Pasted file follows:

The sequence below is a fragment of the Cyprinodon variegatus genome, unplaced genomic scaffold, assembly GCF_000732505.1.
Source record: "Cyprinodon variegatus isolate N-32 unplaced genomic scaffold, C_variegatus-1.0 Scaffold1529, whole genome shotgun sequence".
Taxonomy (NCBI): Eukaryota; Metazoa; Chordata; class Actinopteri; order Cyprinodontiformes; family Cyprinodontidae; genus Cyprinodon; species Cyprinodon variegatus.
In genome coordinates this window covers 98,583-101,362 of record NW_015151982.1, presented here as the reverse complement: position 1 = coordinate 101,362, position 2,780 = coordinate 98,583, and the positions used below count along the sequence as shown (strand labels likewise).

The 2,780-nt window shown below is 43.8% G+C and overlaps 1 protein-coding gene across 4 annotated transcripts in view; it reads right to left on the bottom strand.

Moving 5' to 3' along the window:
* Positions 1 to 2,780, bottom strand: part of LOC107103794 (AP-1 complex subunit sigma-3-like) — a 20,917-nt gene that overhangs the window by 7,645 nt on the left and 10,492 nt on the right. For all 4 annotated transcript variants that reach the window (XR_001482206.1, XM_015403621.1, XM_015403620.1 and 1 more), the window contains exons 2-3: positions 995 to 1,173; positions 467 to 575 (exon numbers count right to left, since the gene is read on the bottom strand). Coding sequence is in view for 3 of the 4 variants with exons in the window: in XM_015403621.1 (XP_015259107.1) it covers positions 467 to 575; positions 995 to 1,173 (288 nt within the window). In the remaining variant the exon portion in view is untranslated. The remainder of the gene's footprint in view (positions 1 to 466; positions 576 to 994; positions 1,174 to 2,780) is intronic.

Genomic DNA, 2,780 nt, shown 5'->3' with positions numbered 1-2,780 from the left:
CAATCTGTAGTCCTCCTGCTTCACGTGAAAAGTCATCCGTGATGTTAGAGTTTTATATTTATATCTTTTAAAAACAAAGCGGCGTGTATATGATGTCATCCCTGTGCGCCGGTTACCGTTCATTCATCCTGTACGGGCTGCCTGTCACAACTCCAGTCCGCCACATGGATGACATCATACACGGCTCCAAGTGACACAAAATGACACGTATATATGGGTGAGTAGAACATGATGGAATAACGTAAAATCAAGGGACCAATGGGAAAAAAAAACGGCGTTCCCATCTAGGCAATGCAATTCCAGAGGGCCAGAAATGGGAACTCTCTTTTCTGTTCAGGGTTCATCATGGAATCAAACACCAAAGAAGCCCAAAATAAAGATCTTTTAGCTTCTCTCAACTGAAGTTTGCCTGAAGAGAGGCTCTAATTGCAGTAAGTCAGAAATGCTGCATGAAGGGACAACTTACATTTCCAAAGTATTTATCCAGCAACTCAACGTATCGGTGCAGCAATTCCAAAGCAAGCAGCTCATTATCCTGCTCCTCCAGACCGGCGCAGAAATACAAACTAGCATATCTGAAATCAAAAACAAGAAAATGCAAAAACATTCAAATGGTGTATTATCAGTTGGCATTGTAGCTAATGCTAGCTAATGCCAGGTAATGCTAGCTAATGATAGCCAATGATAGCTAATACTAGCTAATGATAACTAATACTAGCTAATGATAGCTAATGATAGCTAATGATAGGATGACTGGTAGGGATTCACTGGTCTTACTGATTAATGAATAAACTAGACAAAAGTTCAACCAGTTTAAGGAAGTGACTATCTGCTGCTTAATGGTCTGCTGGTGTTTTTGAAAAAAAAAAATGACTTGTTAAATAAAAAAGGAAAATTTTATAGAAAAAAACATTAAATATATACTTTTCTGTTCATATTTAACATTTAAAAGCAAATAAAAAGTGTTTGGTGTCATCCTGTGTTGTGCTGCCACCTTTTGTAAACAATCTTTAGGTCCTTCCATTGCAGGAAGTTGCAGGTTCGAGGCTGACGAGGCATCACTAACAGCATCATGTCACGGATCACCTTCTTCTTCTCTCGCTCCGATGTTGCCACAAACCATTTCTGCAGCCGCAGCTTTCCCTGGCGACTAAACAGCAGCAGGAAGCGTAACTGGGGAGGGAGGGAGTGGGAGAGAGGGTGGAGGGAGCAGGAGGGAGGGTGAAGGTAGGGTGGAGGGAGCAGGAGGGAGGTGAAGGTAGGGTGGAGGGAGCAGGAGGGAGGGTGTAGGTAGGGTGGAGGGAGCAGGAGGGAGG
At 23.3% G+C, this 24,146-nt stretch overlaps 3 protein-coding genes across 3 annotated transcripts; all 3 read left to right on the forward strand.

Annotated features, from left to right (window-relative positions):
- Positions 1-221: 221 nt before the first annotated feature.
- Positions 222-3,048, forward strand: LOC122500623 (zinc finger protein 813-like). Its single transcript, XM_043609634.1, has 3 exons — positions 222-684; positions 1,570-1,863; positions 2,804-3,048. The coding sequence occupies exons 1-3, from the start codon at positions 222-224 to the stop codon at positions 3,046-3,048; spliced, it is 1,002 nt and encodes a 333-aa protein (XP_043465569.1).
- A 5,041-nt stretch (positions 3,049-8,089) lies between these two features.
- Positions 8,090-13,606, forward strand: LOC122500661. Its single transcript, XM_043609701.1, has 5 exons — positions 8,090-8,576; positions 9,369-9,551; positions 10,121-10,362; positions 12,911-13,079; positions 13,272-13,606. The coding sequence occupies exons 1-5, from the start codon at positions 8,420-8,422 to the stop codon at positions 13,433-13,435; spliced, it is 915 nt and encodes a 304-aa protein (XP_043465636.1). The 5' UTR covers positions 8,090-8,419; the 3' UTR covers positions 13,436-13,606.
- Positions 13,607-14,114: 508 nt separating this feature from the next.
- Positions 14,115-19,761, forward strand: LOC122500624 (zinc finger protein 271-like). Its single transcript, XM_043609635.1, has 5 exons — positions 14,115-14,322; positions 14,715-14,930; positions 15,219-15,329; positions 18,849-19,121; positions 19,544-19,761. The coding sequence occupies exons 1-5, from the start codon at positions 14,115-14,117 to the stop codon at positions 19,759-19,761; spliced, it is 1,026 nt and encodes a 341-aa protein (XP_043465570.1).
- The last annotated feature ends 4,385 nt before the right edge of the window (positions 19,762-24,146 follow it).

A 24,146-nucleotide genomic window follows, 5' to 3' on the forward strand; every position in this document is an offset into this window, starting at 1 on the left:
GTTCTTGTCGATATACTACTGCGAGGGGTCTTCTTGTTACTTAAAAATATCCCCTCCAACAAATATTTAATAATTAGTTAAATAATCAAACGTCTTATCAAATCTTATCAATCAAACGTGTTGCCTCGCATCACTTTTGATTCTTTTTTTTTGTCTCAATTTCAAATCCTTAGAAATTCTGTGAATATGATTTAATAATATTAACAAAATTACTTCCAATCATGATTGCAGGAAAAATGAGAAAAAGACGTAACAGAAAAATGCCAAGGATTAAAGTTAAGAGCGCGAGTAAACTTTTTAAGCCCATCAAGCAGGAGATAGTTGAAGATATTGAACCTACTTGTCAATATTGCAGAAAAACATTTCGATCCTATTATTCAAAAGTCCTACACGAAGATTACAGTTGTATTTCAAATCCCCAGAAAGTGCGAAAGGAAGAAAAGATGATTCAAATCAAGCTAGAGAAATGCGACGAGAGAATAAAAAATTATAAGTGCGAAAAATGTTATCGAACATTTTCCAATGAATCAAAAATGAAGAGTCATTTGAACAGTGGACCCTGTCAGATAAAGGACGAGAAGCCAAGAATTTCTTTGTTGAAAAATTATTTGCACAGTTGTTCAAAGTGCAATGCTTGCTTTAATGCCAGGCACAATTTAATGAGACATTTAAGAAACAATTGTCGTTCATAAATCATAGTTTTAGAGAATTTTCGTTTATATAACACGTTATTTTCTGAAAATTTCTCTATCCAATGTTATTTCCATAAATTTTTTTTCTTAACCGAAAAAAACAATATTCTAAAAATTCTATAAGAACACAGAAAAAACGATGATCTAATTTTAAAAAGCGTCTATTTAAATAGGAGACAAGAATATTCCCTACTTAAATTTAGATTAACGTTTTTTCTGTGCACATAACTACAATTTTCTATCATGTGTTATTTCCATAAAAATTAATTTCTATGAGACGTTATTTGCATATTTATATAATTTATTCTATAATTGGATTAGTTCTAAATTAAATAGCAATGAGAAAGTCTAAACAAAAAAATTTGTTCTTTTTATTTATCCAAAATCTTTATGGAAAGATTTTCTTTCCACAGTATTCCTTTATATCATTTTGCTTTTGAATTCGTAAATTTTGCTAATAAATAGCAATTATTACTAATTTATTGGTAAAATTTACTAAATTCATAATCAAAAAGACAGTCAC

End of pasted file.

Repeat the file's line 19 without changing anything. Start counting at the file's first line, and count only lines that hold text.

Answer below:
A 24,146-nucleotide genomic window follows, 5' to 3' on the forward strand; every position in this document is an offset into this window, starting at 1 on the left: